Gumnut negligence: woman sues over fall

A TUNGAMAH woman has not worked since she stepped on gumnuts on a Yarrawonga footpath and fell heavily in 2009.

Sherrie Lyn Britnell’s barrister yesterday said she had been “spreadeagled” by the nuts which were like marbles under her feet.

“In the vernacular, she went head over heels,” barrister Trevor Monti told a Supreme Court jury in

Wangaratta.

Mrs Britnell, 57, is suing the Moira Council for negligence and her significant injuries that require continual medication for pain relief.

Mr Monti said two women ­— one seven months’ pregnant — had fallen on gumnuts in 2006 and 2007, and an arborist had suggested to the council that it consider removal of the Queensland brush box trees.

Many of the Belmore Street trees have been removed since Mrs Britnell’s fall on January 19, 2009. Just a few remain.

“It is easy to be dismissive of what can be described as a simple accident,” Mr Monti said. “This case is based on the negligence of the council.”

Mr Monti said councils had a duty of care under the Local Government Act.

They must take reasonable care to prevent risk to people using roadways and footpaths.

“They were well aware of the risk,” Mr Monti said.

“In this case, the defendant denies negligence.”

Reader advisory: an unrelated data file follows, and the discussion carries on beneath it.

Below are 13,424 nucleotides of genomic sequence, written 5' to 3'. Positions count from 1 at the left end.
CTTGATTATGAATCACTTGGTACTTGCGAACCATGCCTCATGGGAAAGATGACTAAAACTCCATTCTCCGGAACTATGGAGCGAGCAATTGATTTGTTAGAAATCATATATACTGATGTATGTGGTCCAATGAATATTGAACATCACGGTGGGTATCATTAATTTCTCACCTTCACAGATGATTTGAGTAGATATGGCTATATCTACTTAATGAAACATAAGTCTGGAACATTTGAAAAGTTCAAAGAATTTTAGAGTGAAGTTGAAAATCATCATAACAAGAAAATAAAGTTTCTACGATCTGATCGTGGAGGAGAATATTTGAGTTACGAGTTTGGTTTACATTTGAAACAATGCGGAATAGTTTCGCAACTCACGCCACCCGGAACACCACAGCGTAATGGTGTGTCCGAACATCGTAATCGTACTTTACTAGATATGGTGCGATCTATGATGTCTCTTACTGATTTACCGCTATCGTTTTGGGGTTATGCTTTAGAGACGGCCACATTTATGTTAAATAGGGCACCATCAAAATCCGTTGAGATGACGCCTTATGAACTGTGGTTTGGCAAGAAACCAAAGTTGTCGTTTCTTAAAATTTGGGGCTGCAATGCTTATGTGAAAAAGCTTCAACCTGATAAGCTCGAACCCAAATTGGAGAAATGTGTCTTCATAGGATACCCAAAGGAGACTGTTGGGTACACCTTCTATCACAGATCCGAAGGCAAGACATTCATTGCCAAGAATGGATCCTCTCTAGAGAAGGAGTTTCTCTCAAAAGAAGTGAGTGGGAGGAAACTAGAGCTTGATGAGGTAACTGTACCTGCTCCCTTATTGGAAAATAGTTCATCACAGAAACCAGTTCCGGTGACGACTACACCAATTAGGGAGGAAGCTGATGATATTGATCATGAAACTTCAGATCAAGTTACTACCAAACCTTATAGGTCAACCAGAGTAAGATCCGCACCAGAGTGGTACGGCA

Mr Monti said the council had said damages should be reduced because of contributory negligence in that Mrs Britnell had failed to keep a proper lookout.

The statement of claim lists 13 points of negligence.

Mrs Britnell’s injuries include a lumbar disc prolapse, chronic lower-back pain, chronic pain caused by a fractured right wrist and loss of strength and movement in the lower right arm.

She was working at a Cobram abattoir at the time of her fall.

Mrs Britnell had enjoyed her work and had intended to work until she was 65.

Mr Monti said her work involved lifting boxes of meat weighing 16 to 27 kilograms.

“Her employment has always been in manual activity,” he said.

“The plaintiff was active, she was fit.”

Mr Monti said Mrs Britnell was entitled to damages for pain, suffering and loss of enjoyment of life.

The trial before a jury of two women and four men is expected to last about two weeks.

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